I’m a fan of blue-collar runners. It’s the I-have-a-day-job, I-work-out-at-6am, three-kids-and-a-mortgage runners for me. But, it’s not just because I am one myself. Everyone who loves sports loves an underdog story and our modern version of the true “amateur” spirit that initially inspired the Olympic Games.
That’s not to say that our top elite athletes don’t work incredibly hard, don’t have incredible stories and aren’t equally deserving of our fandom. Some of my favorite athletes in the game are paid handsomely by our biggest brands – Noah Lyles, Shelby Houlihan, Sydney McLaughlin and Mondo Duplantis, to name a few. But our love for our blue-collar athletes runs deep, from the Keira D’Amatos of today to Sir Roger Bannister himself, who first broke four minutes in the mile while training to be a neurologist.
We also love the egalitarian nature of running. A huge part of the outcry against the carbon-plated racing shoes sweeping through running stores and starting lines around the world is the perception that they create an unfair advantage. For a while, it was an outcry that athletes in Nike’s Vaporfly line would have a predetermined edge over the competition that no amount of training could overcome. In recent years, virtually every major shoe company has released a carbon-plated shoe in an attempt to level the playing field. Recently, it appears to be paying off. Two of the first four men to break 58 minutes in the half marathon last week, including the new world record holder, wore Adidas shoes.
In an attempt to reign in, or at least control the path of, this foot-based arms race, World Athletics released a new set of rules governing competition shoes. Among the recommendations were limts to the shoe’s stack height, plate limits and a prohibition on using prototype shoes in competition. To receive World Athletics approval, shoes must be “made available to any athlete on the open retail market.” In short, any shoes that Galen Rupp runs in, you should have the chance to buy and wear too.
Last week, World Athletics dropped a significant modification of its new shoe rules into a weekend press release that received little coverage. This change allows athletes to wear approved “development shoes” in competition, so long as those shoes are approved to meet the technical specifications set by World Athletics and are only on the “development list” for a year before reaching the market.
Setting aside the practical concerns (How similar must prototypes and sale shoes be? Must the online list be published and updated before competition? Will an athlete’s results be invalidated if a shoe doesn’t make it to market within a year?), this completely undermines the spirit of fair competition that World Athletics sought to preserve in its initial rules. That’s not to say the rules are perfect, but at least they created a system where Nike had to offer free Alphaflys to everyone at the Olympic Marathon Trials to ensure its stars would be able to race in them. Not everyone may want to run in Nikes for any number of reasons, but everyone should have the chance to.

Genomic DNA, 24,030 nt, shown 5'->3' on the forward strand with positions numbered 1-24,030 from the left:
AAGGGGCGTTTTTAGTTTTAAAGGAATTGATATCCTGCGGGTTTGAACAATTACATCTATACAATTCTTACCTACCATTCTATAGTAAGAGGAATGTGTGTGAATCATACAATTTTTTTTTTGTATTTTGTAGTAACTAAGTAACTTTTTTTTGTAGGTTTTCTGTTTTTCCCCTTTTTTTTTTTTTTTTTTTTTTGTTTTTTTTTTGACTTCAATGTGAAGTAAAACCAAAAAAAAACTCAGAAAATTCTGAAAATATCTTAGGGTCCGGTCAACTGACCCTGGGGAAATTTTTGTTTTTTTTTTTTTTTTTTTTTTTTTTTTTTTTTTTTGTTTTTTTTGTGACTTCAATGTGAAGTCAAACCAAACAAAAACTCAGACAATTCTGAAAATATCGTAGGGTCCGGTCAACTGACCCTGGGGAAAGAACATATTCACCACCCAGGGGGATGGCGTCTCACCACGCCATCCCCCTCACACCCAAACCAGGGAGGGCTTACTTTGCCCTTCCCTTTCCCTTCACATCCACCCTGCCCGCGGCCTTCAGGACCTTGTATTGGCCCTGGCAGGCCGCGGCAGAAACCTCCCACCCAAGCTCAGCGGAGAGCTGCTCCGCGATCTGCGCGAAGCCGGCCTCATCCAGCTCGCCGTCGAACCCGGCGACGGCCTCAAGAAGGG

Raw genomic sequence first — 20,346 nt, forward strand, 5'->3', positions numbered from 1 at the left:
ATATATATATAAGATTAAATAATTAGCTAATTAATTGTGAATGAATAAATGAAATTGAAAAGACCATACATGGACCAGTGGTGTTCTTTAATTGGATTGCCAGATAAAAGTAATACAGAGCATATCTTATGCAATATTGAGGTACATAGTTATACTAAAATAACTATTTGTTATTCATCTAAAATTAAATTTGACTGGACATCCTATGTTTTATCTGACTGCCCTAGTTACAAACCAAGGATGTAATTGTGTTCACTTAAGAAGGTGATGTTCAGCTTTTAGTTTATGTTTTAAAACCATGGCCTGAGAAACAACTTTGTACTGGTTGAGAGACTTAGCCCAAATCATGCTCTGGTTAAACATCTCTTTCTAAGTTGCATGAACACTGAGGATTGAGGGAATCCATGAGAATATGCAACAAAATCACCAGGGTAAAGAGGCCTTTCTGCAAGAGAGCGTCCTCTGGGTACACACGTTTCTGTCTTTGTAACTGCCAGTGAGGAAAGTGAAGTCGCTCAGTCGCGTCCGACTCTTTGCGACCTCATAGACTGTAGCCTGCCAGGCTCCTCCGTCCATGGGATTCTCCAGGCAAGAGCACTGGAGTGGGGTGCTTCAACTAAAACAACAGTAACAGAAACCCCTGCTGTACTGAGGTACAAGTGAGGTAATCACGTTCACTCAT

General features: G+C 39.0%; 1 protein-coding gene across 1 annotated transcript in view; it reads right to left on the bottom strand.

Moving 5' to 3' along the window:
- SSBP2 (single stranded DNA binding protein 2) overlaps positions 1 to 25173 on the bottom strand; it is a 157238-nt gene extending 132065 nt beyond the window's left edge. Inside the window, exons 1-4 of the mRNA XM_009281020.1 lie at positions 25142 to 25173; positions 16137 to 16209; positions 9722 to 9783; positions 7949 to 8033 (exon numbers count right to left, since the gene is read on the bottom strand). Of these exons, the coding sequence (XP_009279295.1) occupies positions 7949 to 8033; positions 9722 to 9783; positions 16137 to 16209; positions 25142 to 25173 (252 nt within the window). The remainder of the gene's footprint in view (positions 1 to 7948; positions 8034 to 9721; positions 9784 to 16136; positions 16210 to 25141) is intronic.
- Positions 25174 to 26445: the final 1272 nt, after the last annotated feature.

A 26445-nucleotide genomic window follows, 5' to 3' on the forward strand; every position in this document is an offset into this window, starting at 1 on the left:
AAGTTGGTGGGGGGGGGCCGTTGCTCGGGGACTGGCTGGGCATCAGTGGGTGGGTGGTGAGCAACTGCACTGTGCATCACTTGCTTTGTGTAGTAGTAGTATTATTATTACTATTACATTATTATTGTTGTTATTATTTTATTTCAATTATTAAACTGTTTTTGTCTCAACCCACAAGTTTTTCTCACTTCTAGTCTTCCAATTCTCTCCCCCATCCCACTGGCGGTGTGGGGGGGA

I’m not a shoe developer or exercise physiologist, and I don’t think I’m qualified to offer a nuanced or informed opinion on whether carbon shoes “should be” allowed (for what it’s worth, I have raced in them and will continue to do so). But I like to think you don’t have to be a scientist to agree that having access to a shoe that your competition doesn’t constitute an unfair advantage, particularly if your access is conditioned on your connections to a brand, rather than any sort of objective criteria.
Why does this nerdy, technical distinction matter?
Because on Sunday, Sara Hall, an ASICS runner, is going to be lining up next to a number of unsponsored athletes in the Marathon Project wearing a pair of shoes none of her competitors had the chance to buy. And furthermore, there’s a chance she could take down the American Record. Until the recent rule change, that record would not be ratified were she to run it in prototype shoes not available to the public. In the last marathon Hall ran, her team was extremely cagey about what shoes she ran in and there was online speculation that she received a personal therapeutic use exemption to race in the shoes.
Hall, for her part, supports the rule change. She believes “the goal is doing everything we can to get back to an even playing field.” But if ASICS shoes are a superior product, as any ASICS athlete would surely suggest, and only a special few sponsored athletes can run in them, is the playing field truly level?
You shouldn’t need a professional contract to level your personal playing field. Many athletes, for many reasons, choose to remain unsponsored even when their results could attract a lucrative endorsement deal, and they shouldn’t be unfairly penalized as a result. Protecting access to proprietary technology when your job is to facilitate equitable competition is gatekeeping of the worst kind, and World Athletics has failed in its service to the athletes it governs.
Sara Hall isn’t doing anything wrong. She’s following the rules. But when the rules have been structured to advantage a privileged few at the expense of the blue-collar runner, the rules need to be changed.